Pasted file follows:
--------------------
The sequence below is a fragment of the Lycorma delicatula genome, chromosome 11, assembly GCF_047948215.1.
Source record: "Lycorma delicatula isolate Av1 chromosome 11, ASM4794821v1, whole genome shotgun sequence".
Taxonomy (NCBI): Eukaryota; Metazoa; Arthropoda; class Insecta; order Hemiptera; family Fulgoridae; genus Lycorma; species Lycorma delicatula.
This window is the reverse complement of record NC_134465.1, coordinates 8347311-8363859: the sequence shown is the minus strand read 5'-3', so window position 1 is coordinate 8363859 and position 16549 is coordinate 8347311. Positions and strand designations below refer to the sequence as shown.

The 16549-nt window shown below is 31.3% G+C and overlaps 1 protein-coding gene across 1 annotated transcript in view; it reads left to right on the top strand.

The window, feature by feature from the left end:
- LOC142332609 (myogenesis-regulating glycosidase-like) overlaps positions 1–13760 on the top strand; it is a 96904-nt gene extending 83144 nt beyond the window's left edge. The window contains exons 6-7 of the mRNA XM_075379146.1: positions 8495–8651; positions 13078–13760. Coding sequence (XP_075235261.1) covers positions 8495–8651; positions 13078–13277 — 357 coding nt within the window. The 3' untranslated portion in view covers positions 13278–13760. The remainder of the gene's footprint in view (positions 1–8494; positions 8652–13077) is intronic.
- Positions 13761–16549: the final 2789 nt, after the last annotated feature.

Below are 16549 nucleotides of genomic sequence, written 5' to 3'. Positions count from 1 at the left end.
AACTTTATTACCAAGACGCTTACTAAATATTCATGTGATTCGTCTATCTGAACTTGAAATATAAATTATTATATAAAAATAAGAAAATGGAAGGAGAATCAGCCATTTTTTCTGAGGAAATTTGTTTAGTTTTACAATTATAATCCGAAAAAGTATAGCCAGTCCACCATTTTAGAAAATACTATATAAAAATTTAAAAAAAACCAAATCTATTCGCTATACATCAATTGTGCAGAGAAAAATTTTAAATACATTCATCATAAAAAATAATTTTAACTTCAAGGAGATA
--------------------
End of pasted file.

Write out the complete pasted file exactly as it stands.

The sequence below is a fragment of the Lycorma delicatula genome, chromosome 11, assembly GCF_047948215.1.
Source record: "Lycorma delicatula isolate Av1 chromosome 11, ASM4794821v1, whole genome shotgun sequence".
Taxonomy (NCBI): Eukaryota; Metazoa; Arthropoda; class Insecta; order Hemiptera; family Fulgoridae; genus Lycorma; species Lycorma delicatula.
This window is the reverse complement of record NC_134465.1, coordinates 8347311-8363859: the sequence shown is the minus strand read 5'-3', so window position 1 is coordinate 8363859 and position 16549 is coordinate 8347311. Positions and strand designations below refer to the sequence as shown.

The 16549-nt window shown below is 31.3% G+C and overlaps 1 protein-coding gene across 1 annotated transcript in view; it reads left to right on the top strand.

The window, feature by feature from the left end:
- LOC142332609 (myogenesis-regulating glycosidase-like) overlaps positions 1–13760 on the top strand; it is a 96904-nt gene extending 83144 nt beyond the window's left edge. The window contains exons 6-7 of the mRNA XM_075379146.1: positions 8495–8651; positions 13078–13760. Coding sequence (XP_075235261.1) covers positions 8495–8651; positions 13078–13277 — 357 coding nt within the window. The 3' untranslated portion in view covers positions 13278–13760. The remainder of the gene's footprint in view (positions 1–8494; positions 8652–13077) is intronic.
- Positions 13761–16549: the final 2789 nt, after the last annotated feature.

Below are 16549 nucleotides of genomic sequence, written 5' to 3'. Positions count from 1 at the left end.
AACTTTATTACCAAGACGCTTACTAAATATTCATGTGATTCGTCTATCTGAACTTGAAATATAAATTATTATATAAAAATAAGAAAATGGAAGGAGAATCAGCCATTTTTTCTGAGGAAATTTGTTTAGTTTTACAATTATAATCCGAAAAAGTATAGCCAGTCCACCATTTTAGAAAATACTATATAAAAATTTAAAAAAAACCAAATCTATTCGCTATACATCAATTGTGCAGAGAAAAATTTTAAATACATTCATCATAAAAAATAATTTTAACTTCAAGGAGATA